The Newfoundland Fracture Zone, the southwest Grand Banks transform, and the Cobequid–Chedabucto fault zone form a linked strike-slip fault system from the Atlantic Ocean to southeastern Canada. This paper suggests that several large-scale geological features in southeastern Canada are the result of a small amount of strike-slip motion on the system during the mid Cretaceous and Oligocene. Regional extension features developed in the releasing bend in the Laurentian sub-basin during the mid Cretaceous, but the same area experienced Oligocene compression. This tectonic model accounts for the distribution of mid-Cretaceous volcanism, fault-bounded basins, and regional unconformities, as well as mid to late Cretaceous subsidence of the Scotian basin and Oligocene uplift of the eastern Scotian Shelf.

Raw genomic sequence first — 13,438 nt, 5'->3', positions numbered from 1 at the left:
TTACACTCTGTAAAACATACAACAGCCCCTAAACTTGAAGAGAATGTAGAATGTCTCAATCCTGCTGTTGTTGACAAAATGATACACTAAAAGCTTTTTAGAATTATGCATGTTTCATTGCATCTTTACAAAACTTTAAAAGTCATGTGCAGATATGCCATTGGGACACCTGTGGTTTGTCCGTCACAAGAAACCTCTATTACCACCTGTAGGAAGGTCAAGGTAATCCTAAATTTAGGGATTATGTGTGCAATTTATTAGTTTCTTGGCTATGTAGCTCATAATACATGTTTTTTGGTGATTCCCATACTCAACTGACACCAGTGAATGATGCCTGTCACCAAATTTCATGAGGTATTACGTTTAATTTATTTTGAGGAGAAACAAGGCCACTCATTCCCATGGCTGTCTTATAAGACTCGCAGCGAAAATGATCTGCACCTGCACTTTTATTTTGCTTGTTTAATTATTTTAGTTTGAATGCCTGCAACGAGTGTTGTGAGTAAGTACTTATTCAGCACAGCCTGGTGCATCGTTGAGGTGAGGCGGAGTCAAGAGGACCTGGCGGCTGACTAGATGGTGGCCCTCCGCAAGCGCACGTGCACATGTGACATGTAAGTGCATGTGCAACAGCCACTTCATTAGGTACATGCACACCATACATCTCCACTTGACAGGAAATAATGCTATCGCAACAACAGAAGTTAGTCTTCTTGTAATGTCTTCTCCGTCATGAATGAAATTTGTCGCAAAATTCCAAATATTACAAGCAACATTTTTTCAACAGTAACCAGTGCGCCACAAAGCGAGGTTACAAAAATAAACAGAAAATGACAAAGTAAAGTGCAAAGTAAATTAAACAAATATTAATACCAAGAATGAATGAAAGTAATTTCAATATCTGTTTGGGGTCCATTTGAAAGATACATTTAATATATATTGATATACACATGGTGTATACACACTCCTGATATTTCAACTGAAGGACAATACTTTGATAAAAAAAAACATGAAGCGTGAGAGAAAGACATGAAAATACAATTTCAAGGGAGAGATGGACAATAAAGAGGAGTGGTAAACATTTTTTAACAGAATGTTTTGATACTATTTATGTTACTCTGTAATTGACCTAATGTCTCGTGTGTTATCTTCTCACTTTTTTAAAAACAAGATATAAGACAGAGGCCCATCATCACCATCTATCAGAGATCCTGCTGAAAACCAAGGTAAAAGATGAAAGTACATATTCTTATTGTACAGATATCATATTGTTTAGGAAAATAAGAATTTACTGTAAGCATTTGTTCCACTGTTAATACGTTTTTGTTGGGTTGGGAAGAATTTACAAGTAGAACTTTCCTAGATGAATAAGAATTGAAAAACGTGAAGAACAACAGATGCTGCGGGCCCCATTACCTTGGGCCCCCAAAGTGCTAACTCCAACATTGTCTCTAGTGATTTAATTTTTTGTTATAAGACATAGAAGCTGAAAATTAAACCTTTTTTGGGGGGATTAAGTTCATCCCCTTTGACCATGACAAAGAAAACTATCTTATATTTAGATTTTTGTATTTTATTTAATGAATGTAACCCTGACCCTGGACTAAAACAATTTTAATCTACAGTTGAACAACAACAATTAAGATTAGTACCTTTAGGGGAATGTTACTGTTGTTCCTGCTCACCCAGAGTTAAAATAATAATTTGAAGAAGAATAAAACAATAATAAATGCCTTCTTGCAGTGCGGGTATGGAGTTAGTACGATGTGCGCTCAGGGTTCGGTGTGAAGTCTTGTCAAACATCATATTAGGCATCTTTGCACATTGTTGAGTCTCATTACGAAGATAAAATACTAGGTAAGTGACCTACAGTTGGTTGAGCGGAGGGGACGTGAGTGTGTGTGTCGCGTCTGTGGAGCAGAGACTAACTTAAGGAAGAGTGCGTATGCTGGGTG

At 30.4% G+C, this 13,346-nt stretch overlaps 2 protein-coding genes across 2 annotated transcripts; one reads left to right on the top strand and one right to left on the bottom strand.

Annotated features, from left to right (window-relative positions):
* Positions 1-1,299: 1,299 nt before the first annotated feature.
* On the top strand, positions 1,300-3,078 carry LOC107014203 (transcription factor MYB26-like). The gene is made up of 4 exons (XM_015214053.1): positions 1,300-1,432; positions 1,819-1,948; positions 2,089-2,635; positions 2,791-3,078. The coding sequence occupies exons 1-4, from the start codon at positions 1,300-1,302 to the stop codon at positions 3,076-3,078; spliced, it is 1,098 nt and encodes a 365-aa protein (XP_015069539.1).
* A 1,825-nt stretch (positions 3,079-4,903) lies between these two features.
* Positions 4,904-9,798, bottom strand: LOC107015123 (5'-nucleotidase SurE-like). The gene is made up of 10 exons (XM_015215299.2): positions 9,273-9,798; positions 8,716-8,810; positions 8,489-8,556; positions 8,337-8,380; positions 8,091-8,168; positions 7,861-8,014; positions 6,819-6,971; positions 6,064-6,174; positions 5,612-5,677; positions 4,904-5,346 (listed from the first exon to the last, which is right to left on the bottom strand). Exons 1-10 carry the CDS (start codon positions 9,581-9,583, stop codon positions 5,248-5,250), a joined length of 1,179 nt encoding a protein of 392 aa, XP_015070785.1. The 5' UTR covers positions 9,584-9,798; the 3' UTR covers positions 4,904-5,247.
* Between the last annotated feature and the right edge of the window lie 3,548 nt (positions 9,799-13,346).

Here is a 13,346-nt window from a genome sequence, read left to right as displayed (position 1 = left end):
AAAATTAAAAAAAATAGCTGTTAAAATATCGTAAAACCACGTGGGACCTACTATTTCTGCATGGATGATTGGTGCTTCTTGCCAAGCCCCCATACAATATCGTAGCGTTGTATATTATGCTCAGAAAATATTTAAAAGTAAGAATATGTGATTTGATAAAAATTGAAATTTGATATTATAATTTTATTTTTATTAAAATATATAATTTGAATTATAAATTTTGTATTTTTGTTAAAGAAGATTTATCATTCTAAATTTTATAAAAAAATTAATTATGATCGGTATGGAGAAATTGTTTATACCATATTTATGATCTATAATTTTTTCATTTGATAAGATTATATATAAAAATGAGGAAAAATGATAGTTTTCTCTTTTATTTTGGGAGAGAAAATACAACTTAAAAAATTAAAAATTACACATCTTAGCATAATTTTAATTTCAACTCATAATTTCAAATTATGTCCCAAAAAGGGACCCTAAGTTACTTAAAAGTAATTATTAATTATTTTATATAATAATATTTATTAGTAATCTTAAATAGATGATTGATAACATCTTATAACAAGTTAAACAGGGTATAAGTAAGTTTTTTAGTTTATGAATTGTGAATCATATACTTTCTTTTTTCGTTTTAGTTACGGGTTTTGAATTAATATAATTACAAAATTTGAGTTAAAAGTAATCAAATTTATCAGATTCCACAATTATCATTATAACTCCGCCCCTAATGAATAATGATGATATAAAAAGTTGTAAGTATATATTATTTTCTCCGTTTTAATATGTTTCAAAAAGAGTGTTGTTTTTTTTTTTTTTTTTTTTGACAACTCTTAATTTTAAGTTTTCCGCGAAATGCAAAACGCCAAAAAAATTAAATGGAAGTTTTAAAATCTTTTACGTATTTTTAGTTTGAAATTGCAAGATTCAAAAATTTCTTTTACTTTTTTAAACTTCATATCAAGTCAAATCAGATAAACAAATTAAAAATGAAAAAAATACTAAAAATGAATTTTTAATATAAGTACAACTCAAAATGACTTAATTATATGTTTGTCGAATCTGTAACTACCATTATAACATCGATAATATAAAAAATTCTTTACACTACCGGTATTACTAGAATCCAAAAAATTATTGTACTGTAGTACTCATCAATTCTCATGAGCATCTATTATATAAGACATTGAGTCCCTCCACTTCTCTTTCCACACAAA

You do not currently have access to this article.